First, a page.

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Cinnamon patrol

Mr and Mrs Lili Wedding

 

Postcards from Dublin #3 - Dublin one interview at a time

After the non-event that was job-hunting in the week after Easter, this week has been nuts. It turns out the thing to do is to put your CV on Monster and make it searchable. Then your phone just starts ringing - you don't even need to look at job ads! Of course I didn't know that, so I also - shotgun style - applied for a bunch of jobs which only compounded things.

As well as less pleasant things like technical exams and dressing in a suit (quite a shock after 3+ months in jeans and shorts), I've been able to get a good look at the city.

Park West: Yesterday saw me at Park West which is a massive business park about 30 minutes west of the city centre. I caught a special Park West coach from the city centre (another story altogether). Apart from suburbia, the only thing of note was Phoenix Park. We only skirted around the boundary, but you could sense its imposing massiveness. Park West itself was what you'd expect a massive business park to be. I spent a good-humoured 20 minutes or so wandering up and down cookie-cutter streetlets trying to find my appointment. I don't remember much of the return journey as I was on my cellphone the entire time. I must have looked a right girlypants to my fellow coach passengers - funny guy with in a suit, pasty after an exam, selling himself non-stop on his cellphone. Foreigner to boot.

Fairview: Not an exciting desitnation in itself, but isn't life about the journey? My first trip on a Dublin Bus bus! The helpful contact at the company had told me to catch route 123 from O'Connell St. The thing about taking a bus in a strange place is the fear that you'll miss your stop or not even know where your stop is. It took me a while to reverse-engineer the bus route from the website and at 08:10 this morning, map in hand to track the bus along its course, I rolled up to O'Connell St (a 3 minute walk) and boarded the 123. The extensive Dublin Bus network seems very efficient. You need to know how much the fare is in advance - you put the money a machine (exact change only), and the ticket comes out. No need to talk to the driver. It's all quite fast. So fast in fact, that I turned up to my appointment 30 minutes early. Completely at ease on my return journey, I both boarded the bus and disembarked (at a stop closer to our apartment) while talking on my cellphone. Then I walked to the apartment, up two flights of stairs, and sat on a couch in the hall-way. Still talking on my cellphone.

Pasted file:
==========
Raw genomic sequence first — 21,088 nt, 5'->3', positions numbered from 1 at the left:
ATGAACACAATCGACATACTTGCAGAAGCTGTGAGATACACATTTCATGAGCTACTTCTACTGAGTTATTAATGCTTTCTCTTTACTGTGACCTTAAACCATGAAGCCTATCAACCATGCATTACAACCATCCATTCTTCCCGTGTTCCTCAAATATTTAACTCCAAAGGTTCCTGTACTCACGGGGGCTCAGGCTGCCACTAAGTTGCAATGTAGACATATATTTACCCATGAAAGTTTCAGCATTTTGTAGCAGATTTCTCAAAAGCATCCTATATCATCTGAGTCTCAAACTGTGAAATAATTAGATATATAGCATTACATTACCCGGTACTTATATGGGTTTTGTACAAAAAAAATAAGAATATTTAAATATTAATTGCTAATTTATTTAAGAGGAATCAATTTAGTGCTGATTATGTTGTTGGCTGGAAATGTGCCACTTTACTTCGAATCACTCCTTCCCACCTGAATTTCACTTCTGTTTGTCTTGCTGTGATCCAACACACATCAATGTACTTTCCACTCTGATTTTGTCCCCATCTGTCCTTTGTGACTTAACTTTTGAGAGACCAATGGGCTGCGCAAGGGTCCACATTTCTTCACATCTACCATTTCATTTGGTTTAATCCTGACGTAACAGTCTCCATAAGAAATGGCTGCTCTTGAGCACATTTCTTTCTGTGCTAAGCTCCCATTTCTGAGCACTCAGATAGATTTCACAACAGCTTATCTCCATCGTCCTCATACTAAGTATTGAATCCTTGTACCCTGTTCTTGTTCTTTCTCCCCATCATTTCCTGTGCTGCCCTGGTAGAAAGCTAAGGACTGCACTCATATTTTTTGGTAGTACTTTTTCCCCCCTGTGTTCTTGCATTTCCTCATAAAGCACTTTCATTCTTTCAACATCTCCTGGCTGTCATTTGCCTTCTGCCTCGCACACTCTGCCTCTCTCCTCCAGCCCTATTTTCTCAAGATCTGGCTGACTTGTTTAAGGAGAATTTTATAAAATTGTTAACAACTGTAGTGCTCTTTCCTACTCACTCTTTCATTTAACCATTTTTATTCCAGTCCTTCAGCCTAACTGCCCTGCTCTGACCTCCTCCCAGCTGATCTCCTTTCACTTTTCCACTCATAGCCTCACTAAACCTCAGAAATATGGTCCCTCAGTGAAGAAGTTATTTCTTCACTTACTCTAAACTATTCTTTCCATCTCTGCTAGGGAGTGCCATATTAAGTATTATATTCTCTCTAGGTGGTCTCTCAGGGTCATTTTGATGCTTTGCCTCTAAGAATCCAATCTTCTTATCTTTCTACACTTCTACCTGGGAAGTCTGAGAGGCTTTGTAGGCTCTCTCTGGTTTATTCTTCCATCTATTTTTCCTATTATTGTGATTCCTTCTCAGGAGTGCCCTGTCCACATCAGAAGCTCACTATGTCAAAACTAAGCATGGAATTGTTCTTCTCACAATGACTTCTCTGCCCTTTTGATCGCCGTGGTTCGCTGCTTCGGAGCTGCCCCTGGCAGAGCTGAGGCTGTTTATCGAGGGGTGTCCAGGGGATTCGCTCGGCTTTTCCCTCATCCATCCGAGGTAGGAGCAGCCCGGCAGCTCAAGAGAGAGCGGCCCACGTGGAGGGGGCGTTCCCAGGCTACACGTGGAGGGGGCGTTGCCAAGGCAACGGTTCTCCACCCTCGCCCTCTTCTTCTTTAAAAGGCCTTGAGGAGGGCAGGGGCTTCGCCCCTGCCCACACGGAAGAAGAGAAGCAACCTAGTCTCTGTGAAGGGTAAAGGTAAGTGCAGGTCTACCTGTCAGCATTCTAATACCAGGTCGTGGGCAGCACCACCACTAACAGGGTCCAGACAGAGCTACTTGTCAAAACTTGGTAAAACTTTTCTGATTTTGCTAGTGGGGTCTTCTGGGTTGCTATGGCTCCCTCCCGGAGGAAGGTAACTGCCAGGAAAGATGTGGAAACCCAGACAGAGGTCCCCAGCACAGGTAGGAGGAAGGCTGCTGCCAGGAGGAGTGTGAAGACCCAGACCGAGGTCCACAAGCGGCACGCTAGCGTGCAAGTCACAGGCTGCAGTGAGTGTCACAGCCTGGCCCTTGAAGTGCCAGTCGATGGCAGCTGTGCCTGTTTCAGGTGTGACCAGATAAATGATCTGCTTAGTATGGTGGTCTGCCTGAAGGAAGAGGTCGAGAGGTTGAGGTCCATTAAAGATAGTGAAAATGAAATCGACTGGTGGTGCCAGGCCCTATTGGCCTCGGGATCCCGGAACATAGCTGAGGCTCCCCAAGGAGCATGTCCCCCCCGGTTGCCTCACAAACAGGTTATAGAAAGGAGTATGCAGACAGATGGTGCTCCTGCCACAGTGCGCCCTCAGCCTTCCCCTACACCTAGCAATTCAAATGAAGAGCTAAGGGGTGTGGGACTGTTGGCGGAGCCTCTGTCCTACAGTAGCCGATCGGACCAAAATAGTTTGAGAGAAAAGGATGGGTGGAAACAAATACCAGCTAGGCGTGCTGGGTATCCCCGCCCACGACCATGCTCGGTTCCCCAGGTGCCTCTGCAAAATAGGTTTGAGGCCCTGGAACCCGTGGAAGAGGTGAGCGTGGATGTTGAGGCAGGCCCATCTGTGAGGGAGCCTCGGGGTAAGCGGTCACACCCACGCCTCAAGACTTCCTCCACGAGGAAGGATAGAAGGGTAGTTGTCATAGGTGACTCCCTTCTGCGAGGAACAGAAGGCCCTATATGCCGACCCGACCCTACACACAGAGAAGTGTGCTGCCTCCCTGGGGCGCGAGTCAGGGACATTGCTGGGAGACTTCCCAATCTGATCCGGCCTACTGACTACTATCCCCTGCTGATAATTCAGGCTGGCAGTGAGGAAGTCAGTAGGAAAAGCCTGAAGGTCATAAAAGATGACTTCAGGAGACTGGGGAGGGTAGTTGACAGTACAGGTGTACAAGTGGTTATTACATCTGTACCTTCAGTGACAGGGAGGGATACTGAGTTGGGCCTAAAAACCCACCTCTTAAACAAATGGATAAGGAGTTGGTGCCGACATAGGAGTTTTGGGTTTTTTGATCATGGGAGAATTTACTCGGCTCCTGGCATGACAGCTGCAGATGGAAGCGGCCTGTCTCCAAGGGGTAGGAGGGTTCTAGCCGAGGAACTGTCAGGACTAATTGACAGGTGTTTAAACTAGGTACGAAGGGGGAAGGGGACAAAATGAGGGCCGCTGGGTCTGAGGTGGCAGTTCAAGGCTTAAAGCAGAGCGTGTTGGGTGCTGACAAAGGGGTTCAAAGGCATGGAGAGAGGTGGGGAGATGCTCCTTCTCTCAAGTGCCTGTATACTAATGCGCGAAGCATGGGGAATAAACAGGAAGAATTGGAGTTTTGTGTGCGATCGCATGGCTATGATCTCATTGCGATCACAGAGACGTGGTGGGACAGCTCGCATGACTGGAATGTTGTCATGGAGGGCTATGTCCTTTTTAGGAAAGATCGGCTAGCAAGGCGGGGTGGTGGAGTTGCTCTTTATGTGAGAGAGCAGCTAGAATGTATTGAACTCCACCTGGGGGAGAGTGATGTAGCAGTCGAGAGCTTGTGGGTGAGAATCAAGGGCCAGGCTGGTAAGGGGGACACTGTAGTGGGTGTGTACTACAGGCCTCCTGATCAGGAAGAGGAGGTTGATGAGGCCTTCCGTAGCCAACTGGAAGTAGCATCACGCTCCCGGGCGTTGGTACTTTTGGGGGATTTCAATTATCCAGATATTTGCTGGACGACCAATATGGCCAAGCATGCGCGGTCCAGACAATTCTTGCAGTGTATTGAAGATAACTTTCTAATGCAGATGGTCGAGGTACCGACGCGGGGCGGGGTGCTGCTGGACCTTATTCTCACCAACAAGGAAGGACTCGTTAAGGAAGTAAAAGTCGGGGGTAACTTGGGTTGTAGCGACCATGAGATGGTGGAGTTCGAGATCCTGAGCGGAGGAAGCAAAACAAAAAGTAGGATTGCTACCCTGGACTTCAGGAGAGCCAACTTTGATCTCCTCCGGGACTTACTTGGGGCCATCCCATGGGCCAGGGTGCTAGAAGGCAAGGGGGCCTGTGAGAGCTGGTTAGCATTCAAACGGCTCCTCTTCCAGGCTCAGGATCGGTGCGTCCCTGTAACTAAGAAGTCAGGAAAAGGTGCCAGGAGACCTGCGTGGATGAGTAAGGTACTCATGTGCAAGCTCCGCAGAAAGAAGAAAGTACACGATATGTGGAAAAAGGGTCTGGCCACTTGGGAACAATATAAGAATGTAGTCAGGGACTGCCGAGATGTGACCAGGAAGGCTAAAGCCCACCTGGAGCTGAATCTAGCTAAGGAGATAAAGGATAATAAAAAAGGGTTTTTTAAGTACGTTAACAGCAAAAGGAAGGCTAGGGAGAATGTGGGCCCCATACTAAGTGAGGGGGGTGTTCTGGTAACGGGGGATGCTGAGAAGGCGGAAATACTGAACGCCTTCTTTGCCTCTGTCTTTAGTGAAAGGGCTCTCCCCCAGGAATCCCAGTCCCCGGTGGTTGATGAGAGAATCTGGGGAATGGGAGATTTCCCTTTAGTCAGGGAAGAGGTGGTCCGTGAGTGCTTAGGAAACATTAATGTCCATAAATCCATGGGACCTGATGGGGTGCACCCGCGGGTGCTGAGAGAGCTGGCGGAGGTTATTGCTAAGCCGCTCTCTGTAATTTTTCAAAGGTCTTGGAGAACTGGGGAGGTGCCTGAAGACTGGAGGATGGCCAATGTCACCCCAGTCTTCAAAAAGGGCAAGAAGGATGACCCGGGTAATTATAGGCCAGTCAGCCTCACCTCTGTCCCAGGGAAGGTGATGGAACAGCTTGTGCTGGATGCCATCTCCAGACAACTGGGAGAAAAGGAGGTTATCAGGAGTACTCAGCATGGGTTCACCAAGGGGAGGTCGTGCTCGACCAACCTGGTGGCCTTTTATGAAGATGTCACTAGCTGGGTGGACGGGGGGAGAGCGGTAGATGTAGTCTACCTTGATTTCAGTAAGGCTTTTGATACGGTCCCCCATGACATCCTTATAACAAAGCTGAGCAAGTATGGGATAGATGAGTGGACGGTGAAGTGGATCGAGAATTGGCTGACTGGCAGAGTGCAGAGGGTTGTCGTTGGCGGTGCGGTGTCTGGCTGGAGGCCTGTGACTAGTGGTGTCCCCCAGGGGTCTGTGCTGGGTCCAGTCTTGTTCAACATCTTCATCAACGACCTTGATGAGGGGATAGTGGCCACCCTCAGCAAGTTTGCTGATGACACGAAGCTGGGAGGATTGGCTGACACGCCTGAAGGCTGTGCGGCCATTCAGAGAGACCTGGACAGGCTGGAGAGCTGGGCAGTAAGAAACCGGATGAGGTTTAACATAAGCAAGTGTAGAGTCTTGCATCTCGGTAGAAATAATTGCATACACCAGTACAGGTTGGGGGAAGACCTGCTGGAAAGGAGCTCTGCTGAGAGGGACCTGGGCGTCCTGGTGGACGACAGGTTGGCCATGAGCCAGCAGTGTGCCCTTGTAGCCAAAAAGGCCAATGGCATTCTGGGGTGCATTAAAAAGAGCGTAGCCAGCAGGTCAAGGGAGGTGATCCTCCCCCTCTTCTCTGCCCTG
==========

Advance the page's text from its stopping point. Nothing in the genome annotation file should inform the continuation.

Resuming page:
Sandyford, well Stillorgan really: The moment I had been waiting for! Dublin has a light-rail system called the Luas. There are some issues with the network (it is in two sections which do not connect) but generally speaking it is excellent. Auckland NEEDS a light-rail system like this. It really is shabby that successive councils have completely failed in this respect - how great would it be to catch a light-rail train up Queen St and along K'Rd or Symonds St - possibly even to Newmarket. Interestingly, the Luas is the only public transport initiative in Europe not funded by the Government. It is privately owned and run, and it makes a profit. So I sped off on the Luas green line and was delivered safely at my destination about 20 minutes later. Clean as a whistle, fast as a speeding light-rail system. One of things I like about light rail is how it makes use of existing roads in the inner-city areas but has its own corridor (and can go faster) in less built up areas. I love the Luas. I am a Luas lover. I only hope to use it again soon. (My return trip was just a good BTW and on both occasions I only had to wait a few minutes for the train to arrive).

Christchurch (inner city): This I accomplished on foot. A 20-25 minute walk from our lodging. I walked west along the Liffey and crossed over on Grattan (hmm ... gratin....) Bridge, through Parliament Street to Lord Edward Street. Dublin Castle is here, along with Christchurch Cathedral, St Werburgs Church and City Hall. After my interview I ambled back home down cobblestoned streets (real cobblestones mind you, real old ones, not that I'm pointing figures at one, but you know who you are Nuffield St) and came out right at Govindas. Ahh Govindas. More warm vege curry, and the end of an extremely busy two days.

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